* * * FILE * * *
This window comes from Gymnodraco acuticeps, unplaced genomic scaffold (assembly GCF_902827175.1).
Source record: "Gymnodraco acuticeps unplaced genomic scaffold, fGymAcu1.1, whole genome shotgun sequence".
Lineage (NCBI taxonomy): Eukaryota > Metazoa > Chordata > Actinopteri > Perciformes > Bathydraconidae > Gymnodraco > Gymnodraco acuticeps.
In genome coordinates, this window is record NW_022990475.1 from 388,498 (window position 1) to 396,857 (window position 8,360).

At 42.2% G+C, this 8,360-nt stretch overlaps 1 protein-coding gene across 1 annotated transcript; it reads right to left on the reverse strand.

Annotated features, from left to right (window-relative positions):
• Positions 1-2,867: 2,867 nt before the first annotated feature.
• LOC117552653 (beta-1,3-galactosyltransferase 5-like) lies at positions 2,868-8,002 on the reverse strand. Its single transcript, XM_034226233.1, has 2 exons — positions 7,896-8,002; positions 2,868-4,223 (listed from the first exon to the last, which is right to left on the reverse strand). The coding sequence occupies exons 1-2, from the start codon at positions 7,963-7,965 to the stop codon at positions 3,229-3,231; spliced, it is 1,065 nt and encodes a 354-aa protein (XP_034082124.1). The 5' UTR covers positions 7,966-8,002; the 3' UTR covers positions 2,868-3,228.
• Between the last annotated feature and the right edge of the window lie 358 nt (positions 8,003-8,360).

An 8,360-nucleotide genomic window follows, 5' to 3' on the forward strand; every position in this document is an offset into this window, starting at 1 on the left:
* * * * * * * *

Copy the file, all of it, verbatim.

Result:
This window comes from Gymnodraco acuticeps, unplaced genomic scaffold (assembly GCF_902827175.1).
Source record: "Gymnodraco acuticeps unplaced genomic scaffold, fGymAcu1.1, whole genome shotgun sequence".
Lineage (NCBI taxonomy): Eukaryota > Metazoa > Chordata > Actinopteri > Perciformes > Bathydraconidae > Gymnodraco > Gymnodraco acuticeps.
In genome coordinates, this window is record NW_022990475.1 from 388,498 (window position 1) to 396,857 (window position 8,360).

At 42.2% G+C, this 8,360-nt stretch overlaps 1 protein-coding gene across 1 annotated transcript; it reads right to left on the reverse strand.

Annotated features, from left to right (window-relative positions):
• Positions 1-2,867: 2,867 nt before the first annotated feature.
• LOC117552653 (beta-1,3-galactosyltransferase 5-like) lies at positions 2,868-8,002 on the reverse strand. Its single transcript, XM_034226233.1, has 2 exons — positions 7,896-8,002; positions 2,868-4,223 (listed from the first exon to the last, which is right to left on the reverse strand). The coding sequence occupies exons 1-2, from the start codon at positions 7,963-7,965 to the stop codon at positions 3,229-3,231; spliced, it is 1,065 nt and encodes a 354-aa protein (XP_034082124.1). The 5' UTR covers positions 7,966-8,002; the 3' UTR covers positions 2,868-3,228.
• Between the last annotated feature and the right edge of the window lie 358 nt (positions 8,003-8,360).

An 8,360-nucleotide genomic window follows, 5' to 3' on the forward strand; every position in this document is an offset into this window, starting at 1 on the left: